The Corvette Page


At this point you are probably saying, what do Corvettes have to do with 1968 Shelbys? Is this an April Fool's joke? Is it April?

No, it is not. AO Smith also built Chevrolet Corvettes from 1964 to 1967 and the Corvettes actually have a lot in common with their Ford rivals. You already know they are made of fiberglass, just like many of the 1968 Shelby components.

The drawing on the right is from the 1968 Shelby Assembly manual. The drawing on the left is from the Corvette Assembly manual. AO Smith went through a series of name changes and "Dow Smith" was just one of many names used. Each time the company name changed, the drawings were updated. The illustrator for the Corvette drawing has been identified as Dwaune Billodeaux. Lynn Griffin drew most of the Shelby drawings.

These Corvettes traveled the same path as the Shelbys would later follow. The cars traveled on dollies inside the plant and many of the procedures were done on the upper floors of the plant. Here is final body prep and painting.

That's Chuck Hyland on the right. Chuck was also present during Shelby production. He was a quality control person and sometimes signed his intials on the cars after they were inspected.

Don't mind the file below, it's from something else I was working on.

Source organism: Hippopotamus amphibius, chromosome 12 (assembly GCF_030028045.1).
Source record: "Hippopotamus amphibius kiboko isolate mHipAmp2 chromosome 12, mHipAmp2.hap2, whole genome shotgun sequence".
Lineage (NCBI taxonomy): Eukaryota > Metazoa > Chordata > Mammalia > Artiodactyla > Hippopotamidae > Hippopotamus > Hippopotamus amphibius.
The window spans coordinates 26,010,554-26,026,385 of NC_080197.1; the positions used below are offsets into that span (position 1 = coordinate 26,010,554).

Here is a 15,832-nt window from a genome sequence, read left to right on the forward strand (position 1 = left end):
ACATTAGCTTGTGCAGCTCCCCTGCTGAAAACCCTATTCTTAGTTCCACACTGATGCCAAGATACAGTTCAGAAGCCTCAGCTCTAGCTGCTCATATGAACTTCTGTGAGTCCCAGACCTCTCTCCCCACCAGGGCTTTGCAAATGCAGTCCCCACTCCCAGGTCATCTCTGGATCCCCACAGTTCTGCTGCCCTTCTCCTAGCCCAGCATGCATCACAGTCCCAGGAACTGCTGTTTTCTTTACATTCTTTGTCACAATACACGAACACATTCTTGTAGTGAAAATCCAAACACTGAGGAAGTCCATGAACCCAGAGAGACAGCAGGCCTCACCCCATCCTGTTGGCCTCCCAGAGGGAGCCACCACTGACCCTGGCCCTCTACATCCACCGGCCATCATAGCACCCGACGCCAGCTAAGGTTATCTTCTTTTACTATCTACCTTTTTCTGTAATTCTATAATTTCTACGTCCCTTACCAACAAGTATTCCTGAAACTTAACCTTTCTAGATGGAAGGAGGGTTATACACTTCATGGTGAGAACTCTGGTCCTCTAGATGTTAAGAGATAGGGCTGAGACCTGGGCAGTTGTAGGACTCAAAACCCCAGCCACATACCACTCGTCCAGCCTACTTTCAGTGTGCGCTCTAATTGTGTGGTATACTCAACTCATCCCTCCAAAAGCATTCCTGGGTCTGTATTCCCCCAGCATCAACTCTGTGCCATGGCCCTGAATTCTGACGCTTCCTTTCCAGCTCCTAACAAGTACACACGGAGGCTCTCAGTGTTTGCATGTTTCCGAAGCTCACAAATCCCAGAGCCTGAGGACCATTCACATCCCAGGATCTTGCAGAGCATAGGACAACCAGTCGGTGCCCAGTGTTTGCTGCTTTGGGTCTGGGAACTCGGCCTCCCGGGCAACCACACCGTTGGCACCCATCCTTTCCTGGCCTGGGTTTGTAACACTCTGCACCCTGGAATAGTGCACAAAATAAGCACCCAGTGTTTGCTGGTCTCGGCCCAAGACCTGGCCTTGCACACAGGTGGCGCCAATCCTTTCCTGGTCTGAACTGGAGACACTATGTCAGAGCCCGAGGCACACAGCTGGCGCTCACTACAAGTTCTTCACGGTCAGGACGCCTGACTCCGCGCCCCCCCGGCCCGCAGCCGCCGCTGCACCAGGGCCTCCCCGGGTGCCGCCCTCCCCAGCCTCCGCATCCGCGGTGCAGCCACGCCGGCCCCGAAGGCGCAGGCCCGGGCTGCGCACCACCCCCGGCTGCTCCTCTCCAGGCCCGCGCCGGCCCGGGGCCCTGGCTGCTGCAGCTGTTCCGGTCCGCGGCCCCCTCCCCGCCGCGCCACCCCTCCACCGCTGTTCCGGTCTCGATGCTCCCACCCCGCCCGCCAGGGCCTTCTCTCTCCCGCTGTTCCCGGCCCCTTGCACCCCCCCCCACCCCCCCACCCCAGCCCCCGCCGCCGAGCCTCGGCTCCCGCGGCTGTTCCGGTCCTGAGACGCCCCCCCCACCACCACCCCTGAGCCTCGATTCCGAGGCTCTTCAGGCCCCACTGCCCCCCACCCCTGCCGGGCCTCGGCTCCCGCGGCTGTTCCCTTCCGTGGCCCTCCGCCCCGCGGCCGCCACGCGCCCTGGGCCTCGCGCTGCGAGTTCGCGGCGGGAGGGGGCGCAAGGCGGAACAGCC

Here semi-completed Corvettes are loaded onto the rail cars. They were sent to General Motors Saint Louis Assembly Plant for completion. Basically each body was painted, wiring harnesses were installed and the cars were made water tight. Saint Louis also made Corvettes during this time frame.

These pictures show the semi-complete Corvettes arriving inside the Saint Louis Assembly plant. The fork lift on the right, unloads the dollies and the cars are placed on the production line for final assembly. Many Corvette owners aren't even aware of their Ionia roots.

A special thanks to John Hinckley. John provided some of the information and pictures for this article.